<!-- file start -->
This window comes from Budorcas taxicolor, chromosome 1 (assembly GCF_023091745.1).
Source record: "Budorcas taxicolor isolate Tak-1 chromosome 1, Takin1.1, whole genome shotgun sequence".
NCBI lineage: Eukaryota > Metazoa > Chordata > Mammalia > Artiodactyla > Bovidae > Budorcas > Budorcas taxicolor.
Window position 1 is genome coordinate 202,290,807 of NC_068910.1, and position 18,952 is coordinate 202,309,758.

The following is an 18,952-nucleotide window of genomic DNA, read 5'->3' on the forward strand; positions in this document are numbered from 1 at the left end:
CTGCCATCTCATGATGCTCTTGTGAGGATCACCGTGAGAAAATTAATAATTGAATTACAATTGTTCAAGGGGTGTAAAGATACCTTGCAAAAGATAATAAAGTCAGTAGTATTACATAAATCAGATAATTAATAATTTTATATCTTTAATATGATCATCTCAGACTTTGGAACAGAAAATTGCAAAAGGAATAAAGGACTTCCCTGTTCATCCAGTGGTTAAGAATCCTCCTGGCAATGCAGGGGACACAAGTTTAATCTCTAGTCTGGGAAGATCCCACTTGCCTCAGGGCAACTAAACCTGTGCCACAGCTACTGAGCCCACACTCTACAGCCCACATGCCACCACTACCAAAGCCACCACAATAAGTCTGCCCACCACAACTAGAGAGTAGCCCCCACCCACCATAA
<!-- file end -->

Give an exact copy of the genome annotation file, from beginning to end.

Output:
This window comes from Budorcas taxicolor, chromosome 1 (assembly GCF_023091745.1).
Source record: "Budorcas taxicolor isolate Tak-1 chromosome 1, Takin1.1, whole genome shotgun sequence".
NCBI lineage: Eukaryota > Metazoa > Chordata > Mammalia > Artiodactyla > Bovidae > Budorcas > Budorcas taxicolor.
Window position 1 is genome coordinate 202,290,807 of NC_068910.1, and position 18,952 is coordinate 202,309,758.

The following is an 18,952-nucleotide window of genomic DNA, read 5'->3' on the forward strand; positions in this document are numbered from 1 at the left end:
CTGCCATCTCATGATGCTCTTGTGAGGATCACCGTGAGAAAATTAATAATTGAATTACAATTGTTCAAGGGGTGTAAAGATACCTTGCAAAAGATAATAAAGTCAGTAGTATTACATAAATCAGATAATTAATAATTTTATATCTTTAATATGATCATCTCAGACTTTGGAACAGAAAATTGCAAAAGGAATAAAGGACTTCCCTGTTCATCCAGTGGTTAAGAATCCTCCTGGCAATGCAGGGGACACAAGTTTAATCTCTAGTCTGGGAAGATCCCACTTGCCTCAGGGCAACTAAACCTGTGCCACAGCTACTGAGCCCACACTCTACAGCCCACATGCCACCACTACCAAAGCCACCACAATAAGTCTGCCCACCACAACTAGAGAGTAGCCCCCACCCACCATAA